Typical Investor Exit Strategies
Investor Exit Strategies
The tax credits are realized by the investor in the first ten years of the project. The Code permits investors to request to be bought out after the initial 15-year compliance period, and allow a successor owner to complete the extended use period. Therefore, most investors view their position in the project as a 15-year investment. An investor determines on the front end of the investment what exit strategy makes economic sense to optimize its return on its investment. At the end of the 15-year compliance period, the investor might have two options:
- Continue ownership and re-capitalize the project
- Exit its ownership interest.
Some investors may choose to continue ownership, but may require additional capital investment to address refinancing needs (on balloon mortgages) and additional capital investment to make improvements to the aging project.
However, most investors can be expected to opt to exit the ownership, as their tax credits have been used up. Under the Code, the state’s allocating authority attempts to identify a successor owner. If it fails to find a successor, there are provisions to phase out the affordability restrictions.
PJs with affordability requirements that extend beyond the IRS compliance requirement, especially in the case of new construction where the HOME affordability is a minimum of 20 years, should understand the options available to an investor and how they may affect a HOME-assisted project.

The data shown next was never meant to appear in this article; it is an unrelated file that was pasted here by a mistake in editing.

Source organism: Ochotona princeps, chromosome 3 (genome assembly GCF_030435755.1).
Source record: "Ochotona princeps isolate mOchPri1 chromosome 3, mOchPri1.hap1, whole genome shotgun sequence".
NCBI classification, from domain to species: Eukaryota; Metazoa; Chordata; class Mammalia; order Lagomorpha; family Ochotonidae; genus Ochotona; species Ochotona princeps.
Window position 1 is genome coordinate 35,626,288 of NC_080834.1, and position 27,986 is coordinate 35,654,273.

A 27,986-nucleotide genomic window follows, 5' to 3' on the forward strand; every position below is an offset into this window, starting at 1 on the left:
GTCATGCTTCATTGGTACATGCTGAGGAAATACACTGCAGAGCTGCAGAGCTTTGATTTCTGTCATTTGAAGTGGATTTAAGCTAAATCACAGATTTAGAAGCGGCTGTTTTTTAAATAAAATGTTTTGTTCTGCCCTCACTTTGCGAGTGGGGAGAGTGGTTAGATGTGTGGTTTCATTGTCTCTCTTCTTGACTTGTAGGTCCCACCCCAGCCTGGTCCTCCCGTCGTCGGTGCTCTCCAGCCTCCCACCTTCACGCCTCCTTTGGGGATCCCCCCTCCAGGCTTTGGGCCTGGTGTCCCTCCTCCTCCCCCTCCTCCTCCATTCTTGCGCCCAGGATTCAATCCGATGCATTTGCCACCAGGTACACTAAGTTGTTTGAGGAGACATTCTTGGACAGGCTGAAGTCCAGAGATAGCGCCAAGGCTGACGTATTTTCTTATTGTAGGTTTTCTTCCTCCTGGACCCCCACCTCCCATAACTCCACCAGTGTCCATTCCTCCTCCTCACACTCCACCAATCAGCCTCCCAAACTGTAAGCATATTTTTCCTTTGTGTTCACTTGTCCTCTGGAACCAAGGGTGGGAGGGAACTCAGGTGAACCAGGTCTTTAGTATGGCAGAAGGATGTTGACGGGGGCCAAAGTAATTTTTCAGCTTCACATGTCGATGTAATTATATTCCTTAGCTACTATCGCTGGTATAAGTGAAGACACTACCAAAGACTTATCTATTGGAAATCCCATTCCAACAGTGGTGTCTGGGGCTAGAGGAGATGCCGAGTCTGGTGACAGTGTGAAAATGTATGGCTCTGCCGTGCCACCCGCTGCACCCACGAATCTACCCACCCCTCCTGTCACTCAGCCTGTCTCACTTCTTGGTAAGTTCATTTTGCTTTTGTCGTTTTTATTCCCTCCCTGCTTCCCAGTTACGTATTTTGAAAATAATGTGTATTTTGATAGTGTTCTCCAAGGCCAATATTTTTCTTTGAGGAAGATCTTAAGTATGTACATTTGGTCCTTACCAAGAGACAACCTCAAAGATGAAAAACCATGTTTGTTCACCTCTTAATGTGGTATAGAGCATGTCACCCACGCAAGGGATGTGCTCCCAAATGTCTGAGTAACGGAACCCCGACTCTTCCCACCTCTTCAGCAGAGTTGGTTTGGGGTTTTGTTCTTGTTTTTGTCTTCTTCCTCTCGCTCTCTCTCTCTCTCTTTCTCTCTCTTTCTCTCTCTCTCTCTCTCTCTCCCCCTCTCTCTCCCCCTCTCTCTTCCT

Up-front, and before negotiating the terms of the HOME investment, the PJs should know what exit strategy the LIHTC investor has selected. Information on the exit strategy may be contained in the partnership agreement (discussed in Chapter 3), or it may include options to be exercised later. PJs should assume that investors will wish to exit after 15 years unless otherwise committed in the partnership agreement, and negotiate appropriate protections in the HOME written agreement to ensure that the PJ will be able to enforce the HOME affordability requirements even if the investor exits the partnership.
In either case – recapitalization or exit – PJs need to keep in mind that HOME rules restrict the ability of the PJ to invest additional HOME funds in the project during the HOME affordability period.
If the PJ is unable to protect its affordability period beyond the expiring use of the LIHTC period or foreclosure, and the property does not continue to meet the HOME affordability requirements, the PJ is at risk of repaying the HOME funds invested in the project, whether or not those funds are recovered from the project.
Effects of Exit Strategy on Pricing of Credits
The type of exit strategy affects the price investors are willing to pay for the credits. The investor calculates an anticipated rate of return on its investment, including the financial and tax effects of the exit strategy. If the PJ negotiates or requires a different exit strategy than what the investors plan, this might impact the syndication yield.
For a full understanding of the model used for a particular project, PJs should consult with the owners of the project and the owner’s or PJ’s tax and/or legal counsel. However, some of the investor’s financial considerations related to its exit strategy are:
- Capital gains resulting from a sale
- Distribution of partnership assets other than the real estate
- Transaction costs related to a sale or transfer of title
- Potential tax benefits if the investor’s interest is donated to a 501(c)(3) nonprofit organization
- Exit taxes.
PJs need to find the appropriate balance between the investor’s economic interests and the PJ’s interest to preserve affordability. If the requirements of the PJ restrict the economic benefits to the investor, the PJ may need to provide more HOME funds to provide a better product.
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